`Beth of good herte and serveth, alle three;
A yeer is not so longe to endure,
And ech of yow peyne him, in his degree,
For to do wel; for, god wot, quit is she
Fro yow this yeer; what after so befalle,
This entremes is dressed for you alle.'

And whan this werk al broght was to an ende,
To every foule Nature yaf his make
By even acorde, and on hir wey they wende.
A! lord! the blisse and Ioye that they make!
For ech of hem gan other in winges take,
And with hir nekkes ech gan other winde,
Thanking alwey the noble goddesse of kinde.

But first were chosen foules for to singe,
As yeer by yere was alwey hir usaunce
To singe a roundel at hir departinge,
To do to Nature honour and plesaunce.
The note, I trowe, maked was in Fraunce;
The wordes wer swich as ye may heer finde,
The nexte vers, as I now have in minde.

Qui bien aime a tard oublie.

`Now welcom somer, with thy sonne softe,
That hast this wintres weders over-shake,
And driven awey the longe nightes blake!

`Saynt Valentyn, that art ful hy on-lofte; --
Thus singen smale foules for thy sake --
Now welcom somer, with thy sonne softe,
That hast this wintres weders over-shake.

`Wel han they cause for to gladen ofte,
Sith ech of hem recovered hath his make;
Ful blisful may they singen whan they wake;
Now welcom somer, with thy sonne softe,
That hast this wintres weders over-shake,
And driven away the longe nightes blake.'

And with the showting, whan hir song was do,
That foules maden at hir flight a-way,
I wook, and other bokes took me to
To rede upon, and yet I rede alway;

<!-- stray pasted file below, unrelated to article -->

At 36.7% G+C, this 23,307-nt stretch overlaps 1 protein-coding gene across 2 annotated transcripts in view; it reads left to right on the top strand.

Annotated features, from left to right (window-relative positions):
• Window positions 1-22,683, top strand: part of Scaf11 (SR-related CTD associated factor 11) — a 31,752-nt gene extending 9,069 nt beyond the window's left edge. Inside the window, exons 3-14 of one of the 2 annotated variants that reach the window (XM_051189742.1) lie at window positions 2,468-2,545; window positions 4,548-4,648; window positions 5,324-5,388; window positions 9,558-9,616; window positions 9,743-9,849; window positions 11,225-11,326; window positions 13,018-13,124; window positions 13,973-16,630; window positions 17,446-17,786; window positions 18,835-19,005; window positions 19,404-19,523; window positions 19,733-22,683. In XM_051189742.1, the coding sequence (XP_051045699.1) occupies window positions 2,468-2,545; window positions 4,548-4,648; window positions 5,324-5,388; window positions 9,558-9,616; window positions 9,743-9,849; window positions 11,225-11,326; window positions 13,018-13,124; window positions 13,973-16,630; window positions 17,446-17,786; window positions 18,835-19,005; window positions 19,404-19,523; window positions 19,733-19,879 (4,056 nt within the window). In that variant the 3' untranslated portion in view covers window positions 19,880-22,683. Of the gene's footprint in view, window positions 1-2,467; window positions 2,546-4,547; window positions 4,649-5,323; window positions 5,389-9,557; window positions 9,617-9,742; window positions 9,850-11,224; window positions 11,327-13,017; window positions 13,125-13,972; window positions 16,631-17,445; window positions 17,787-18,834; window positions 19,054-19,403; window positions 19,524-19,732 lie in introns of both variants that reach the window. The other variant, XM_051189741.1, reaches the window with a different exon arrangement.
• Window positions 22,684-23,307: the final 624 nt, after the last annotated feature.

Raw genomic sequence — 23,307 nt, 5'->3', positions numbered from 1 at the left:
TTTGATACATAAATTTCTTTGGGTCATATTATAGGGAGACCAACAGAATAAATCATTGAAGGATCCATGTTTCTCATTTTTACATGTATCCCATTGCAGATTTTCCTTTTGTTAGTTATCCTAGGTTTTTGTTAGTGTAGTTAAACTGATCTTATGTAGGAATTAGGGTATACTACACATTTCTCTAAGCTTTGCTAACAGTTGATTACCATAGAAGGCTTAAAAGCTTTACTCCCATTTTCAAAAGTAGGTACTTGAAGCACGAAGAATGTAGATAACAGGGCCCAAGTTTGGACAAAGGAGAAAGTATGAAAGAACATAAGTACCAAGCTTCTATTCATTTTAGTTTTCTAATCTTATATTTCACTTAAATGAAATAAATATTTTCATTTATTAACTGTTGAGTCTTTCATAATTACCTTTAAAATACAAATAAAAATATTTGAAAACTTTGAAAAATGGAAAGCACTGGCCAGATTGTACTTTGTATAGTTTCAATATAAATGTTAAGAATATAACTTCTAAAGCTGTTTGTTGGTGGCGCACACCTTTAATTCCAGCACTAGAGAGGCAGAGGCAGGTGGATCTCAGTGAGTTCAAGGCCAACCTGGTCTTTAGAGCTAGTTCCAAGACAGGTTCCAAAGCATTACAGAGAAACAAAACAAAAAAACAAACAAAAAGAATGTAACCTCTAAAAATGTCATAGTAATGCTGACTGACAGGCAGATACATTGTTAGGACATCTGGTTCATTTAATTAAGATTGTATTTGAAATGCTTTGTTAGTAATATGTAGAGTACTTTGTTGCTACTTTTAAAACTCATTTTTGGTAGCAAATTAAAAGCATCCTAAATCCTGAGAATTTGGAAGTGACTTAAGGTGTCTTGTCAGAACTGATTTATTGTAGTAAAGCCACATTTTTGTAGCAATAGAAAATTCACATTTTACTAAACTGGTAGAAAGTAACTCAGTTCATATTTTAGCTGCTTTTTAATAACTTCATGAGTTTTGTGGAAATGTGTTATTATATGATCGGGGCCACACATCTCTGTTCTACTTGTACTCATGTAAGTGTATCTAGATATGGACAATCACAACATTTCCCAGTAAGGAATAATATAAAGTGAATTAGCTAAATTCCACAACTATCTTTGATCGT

In hope, y-wis, to rede so som day
That I shal mete som thing for to fare
The bet; and thus to rede I nil not spare.

Parliamentum avium in die Sancti Valentini tentum secundum
Galfridum Chaucer. Deo gracias.

Editor 1 Interpretation

An Interpretation of Geoffrey Chaucer's "Parliament of Fowles"

As the sun rises on Valentine's Day, a dreamer finds himself in a garden full of nature's creations. He beholds the beauty of the birds, the trees, the flowers, and a river flowing through the meadow. Suddenly, a group of eagles appears in the sky, and the dreamer is taken to a parliament of birds. And so begins the "Parliament of Fowles" by Geoffrey Chaucer, one of the most celebrated poets of the Middle Ages. In this literary criticism and interpretation, we will delve deep into the themes, symbols, and meanings of this classic poem.

Historical and Literary Context

Geoffrey Chaucer lived in the 14th century, during the reign of King Edward III, in England. He was a writer, poet, and diplomat, who wrote prolifically in Middle English, the language spoken during that time. Chaucer is best known for his masterpiece, "The Canterbury Tales," a collection of stories told by pilgrims on their way to Canterbury.

"Parliament of Fowles" is believed to be one of Chaucer's earlier works, perhaps written in the 1380s. It is an allegorical poem, meaning that it uses symbolic characters and events to convey a deeper message. The poem draws upon the classical tradition of the dream vision, in which the narrator falls asleep and enters a dream world, where he encounters various symbols and characters.